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tv   All In With Chris Hayes  MSNBC  August 30, 2013 5:00pm-6:01pm PDT

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words? so here we go with another bite-sized war that even david letterman laughs when he hears it's going to last, you love this, two days. that's "hardball" for now. thanks for being with us. have a safe and happy labor day weekend. "all in with chris hayes" starts right now. good evening from new york. i'm chris hayes. u.n. inspectors tonight are preparing to leave syria in anticipation of an imminent strike by forces of the united states. a strike which seems all but assured after the secretary of state john kerry came before the nation today with a stunningly aggressive case for military intervention in syria. he began what he called facts about the chemical weapons attack that took place near damascus last week. >> we know that for three days before the attack, the syrian regime's chemical weapons personnel were on the ground in
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the area making preparations. we know where the rockets were launched from and at what time. we know where they landed and when. the united states government now knows that at least 1,429 syrians were killed in this attack, including at least 426 children. we know that a senior regime official who knew about the attack confirmed that chemical weapons were used by the regime. the american intelligence community has high confidence. high confidence. this is common sense. this is evidence. these are facts. the question is what are we collectively? what are we in the world going to do about it? >> after ticking through the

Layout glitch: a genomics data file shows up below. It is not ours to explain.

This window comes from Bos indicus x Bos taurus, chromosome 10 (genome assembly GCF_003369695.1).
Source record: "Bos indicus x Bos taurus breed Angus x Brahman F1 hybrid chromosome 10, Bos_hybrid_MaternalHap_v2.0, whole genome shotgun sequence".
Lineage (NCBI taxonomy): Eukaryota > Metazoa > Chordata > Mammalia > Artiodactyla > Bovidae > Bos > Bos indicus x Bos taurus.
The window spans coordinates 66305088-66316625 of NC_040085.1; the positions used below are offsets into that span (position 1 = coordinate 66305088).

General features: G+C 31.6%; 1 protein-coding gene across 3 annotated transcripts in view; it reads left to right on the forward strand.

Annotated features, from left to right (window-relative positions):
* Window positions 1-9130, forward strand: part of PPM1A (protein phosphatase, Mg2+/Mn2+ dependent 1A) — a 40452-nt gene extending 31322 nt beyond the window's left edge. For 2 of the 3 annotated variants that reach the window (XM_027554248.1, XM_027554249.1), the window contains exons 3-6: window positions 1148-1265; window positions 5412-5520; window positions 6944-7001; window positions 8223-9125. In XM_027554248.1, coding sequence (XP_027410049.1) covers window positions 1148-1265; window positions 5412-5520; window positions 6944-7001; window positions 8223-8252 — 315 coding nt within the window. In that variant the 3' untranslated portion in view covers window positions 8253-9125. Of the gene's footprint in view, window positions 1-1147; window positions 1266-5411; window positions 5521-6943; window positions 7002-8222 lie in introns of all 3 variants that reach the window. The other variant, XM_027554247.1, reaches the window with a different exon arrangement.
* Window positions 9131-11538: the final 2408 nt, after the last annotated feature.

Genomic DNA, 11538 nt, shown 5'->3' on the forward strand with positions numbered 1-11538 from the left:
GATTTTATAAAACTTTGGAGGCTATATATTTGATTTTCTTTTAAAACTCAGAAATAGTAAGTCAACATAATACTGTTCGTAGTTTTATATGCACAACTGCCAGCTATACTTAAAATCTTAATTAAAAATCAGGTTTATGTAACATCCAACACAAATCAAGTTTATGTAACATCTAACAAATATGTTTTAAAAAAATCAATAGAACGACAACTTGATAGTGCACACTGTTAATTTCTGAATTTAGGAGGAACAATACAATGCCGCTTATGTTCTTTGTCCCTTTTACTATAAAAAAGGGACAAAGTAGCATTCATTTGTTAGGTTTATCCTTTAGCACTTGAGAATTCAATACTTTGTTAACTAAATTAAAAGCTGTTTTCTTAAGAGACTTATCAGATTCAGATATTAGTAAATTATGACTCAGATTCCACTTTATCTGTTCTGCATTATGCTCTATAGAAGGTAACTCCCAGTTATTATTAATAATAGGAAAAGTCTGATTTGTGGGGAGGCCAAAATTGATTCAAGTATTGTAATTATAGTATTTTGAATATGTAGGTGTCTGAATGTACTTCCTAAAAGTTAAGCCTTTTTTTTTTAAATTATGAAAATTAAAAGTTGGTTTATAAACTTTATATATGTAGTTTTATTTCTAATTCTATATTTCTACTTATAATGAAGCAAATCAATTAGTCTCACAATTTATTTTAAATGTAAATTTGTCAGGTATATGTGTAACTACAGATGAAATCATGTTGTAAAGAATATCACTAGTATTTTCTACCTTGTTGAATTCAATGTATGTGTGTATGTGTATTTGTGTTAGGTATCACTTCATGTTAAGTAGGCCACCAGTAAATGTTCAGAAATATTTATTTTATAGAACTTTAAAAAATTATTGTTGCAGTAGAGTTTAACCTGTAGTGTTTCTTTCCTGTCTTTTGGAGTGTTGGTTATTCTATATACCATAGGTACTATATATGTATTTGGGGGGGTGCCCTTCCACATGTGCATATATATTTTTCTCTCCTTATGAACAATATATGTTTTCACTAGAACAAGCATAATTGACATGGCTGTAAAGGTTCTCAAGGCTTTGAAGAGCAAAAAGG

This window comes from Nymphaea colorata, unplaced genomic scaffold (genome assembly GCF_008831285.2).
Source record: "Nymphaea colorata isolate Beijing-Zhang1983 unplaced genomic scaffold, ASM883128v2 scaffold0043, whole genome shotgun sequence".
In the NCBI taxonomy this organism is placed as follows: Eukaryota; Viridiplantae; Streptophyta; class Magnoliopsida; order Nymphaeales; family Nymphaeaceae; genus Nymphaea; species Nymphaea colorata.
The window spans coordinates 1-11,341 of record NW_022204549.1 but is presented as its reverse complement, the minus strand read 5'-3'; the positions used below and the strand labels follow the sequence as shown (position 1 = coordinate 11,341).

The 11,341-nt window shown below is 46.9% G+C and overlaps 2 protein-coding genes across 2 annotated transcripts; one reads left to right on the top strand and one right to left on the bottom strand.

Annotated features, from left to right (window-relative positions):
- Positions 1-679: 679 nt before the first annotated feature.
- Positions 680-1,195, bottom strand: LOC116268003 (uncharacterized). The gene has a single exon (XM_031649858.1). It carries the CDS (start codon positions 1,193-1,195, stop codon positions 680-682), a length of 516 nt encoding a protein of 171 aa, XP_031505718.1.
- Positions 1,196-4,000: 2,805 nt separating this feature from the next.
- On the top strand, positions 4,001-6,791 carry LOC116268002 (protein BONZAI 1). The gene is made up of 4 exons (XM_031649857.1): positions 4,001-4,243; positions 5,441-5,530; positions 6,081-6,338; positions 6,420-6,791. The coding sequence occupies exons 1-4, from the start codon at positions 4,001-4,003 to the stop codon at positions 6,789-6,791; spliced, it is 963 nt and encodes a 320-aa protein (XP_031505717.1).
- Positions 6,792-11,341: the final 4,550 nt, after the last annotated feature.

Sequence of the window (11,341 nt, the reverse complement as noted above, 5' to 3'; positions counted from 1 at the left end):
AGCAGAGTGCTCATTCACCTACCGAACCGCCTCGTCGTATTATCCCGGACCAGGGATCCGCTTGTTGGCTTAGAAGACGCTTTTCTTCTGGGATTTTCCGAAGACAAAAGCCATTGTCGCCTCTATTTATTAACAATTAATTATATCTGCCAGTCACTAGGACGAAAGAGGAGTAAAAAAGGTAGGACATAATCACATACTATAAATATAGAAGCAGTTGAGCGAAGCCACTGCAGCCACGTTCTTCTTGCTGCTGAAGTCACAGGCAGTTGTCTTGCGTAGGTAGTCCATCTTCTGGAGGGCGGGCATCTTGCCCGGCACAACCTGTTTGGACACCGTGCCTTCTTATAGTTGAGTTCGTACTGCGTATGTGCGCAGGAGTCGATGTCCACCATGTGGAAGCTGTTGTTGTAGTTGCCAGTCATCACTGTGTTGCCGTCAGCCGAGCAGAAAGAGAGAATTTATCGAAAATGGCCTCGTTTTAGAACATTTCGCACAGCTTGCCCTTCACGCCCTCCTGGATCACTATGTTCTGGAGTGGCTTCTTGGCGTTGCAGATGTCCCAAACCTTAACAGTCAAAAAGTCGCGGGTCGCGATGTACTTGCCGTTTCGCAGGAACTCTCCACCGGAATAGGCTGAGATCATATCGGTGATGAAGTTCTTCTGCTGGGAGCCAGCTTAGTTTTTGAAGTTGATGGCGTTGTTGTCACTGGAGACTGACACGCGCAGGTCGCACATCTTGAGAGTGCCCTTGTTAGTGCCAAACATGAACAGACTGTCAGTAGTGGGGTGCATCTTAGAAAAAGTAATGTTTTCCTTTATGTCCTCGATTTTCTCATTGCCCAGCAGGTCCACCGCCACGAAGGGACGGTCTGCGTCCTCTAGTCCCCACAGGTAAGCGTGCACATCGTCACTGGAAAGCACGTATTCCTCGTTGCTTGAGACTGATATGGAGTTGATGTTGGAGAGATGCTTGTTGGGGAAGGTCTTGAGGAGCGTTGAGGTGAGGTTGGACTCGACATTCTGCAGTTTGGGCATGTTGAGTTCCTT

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evidence in an intelligence report, he move on to why a chemical attack on the syrian people matters to the united states. >> 100 years ago in direct response to the utter horror and inhumanity of world war i that the civilized world agreed that chemical weapons should never be used again. it matters today that we are working as an international community to rid the world of the worst weapons. it matters to our security and the security of our allies. it matters because a lot of other countries whose policies challenge these international norms are watching. what we choose to do or not to matters in real ways to our own security. some cite the risk of doing things, but we need to ask what is the risk of doing nothing? >> secretary kerry speaking directly to the american people then made two things very clear. the united states will go it